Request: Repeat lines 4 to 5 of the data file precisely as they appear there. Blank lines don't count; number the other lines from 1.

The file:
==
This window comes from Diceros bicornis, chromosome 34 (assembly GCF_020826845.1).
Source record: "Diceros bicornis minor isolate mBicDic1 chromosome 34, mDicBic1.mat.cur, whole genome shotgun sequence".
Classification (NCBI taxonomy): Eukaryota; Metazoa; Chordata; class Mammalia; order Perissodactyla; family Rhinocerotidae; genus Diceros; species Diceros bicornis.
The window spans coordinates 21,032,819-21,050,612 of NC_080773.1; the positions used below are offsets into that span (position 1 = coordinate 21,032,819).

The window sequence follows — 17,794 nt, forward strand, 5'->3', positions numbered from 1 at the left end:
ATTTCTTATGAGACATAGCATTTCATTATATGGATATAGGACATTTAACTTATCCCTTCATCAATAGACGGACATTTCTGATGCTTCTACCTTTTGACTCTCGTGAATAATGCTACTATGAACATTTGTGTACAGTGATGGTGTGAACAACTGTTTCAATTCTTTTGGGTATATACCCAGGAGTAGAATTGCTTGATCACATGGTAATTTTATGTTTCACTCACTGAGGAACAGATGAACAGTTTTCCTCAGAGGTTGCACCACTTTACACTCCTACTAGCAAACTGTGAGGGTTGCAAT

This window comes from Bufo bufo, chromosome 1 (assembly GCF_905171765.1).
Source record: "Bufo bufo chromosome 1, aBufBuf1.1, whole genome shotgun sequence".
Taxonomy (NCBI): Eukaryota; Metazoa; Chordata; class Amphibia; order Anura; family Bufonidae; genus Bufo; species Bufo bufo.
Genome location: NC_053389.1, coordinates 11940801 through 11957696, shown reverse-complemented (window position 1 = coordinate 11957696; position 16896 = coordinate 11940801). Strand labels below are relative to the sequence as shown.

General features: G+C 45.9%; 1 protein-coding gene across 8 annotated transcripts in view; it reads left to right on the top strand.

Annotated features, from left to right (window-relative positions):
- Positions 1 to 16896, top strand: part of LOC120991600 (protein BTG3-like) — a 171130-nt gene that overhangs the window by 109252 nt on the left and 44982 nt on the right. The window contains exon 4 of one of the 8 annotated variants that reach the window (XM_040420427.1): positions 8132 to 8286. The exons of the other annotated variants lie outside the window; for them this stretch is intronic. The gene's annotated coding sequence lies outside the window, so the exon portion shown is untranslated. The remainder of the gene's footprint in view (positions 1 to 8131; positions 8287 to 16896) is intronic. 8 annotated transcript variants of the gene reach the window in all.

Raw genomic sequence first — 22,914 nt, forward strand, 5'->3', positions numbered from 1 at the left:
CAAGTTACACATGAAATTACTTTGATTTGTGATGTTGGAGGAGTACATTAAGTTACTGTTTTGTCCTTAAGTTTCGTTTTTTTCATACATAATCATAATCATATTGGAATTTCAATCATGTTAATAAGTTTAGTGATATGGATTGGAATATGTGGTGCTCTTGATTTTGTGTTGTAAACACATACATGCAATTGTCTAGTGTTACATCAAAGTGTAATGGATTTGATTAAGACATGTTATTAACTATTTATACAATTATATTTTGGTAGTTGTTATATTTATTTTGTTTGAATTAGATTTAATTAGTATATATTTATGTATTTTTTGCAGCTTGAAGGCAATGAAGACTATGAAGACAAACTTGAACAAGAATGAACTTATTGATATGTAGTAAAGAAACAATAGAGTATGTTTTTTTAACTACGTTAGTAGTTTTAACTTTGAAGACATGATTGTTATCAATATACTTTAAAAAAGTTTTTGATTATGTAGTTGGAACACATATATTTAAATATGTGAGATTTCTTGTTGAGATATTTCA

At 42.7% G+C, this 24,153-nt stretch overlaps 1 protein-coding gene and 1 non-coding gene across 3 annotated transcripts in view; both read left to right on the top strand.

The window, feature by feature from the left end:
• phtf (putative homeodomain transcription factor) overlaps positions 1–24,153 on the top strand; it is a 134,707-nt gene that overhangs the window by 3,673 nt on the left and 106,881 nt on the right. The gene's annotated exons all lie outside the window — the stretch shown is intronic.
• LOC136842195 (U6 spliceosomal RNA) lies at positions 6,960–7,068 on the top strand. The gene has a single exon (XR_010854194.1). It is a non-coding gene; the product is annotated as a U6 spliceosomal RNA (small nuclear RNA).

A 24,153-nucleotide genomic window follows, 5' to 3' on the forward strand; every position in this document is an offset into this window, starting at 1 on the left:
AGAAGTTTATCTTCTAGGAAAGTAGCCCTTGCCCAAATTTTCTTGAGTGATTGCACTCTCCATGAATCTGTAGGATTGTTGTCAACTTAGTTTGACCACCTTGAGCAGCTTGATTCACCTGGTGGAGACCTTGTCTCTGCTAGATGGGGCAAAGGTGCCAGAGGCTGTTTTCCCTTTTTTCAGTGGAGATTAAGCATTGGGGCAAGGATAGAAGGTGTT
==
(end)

The window spans coordinates 21,032,819-21,050,612 of NC_080773.1; the positions used below are offsets into that span (position 1 = coordinate 21,032,819).

The window sequence follows — 17,794 nt, forward strand, 5'->3', positions numbered from 1 at the left end: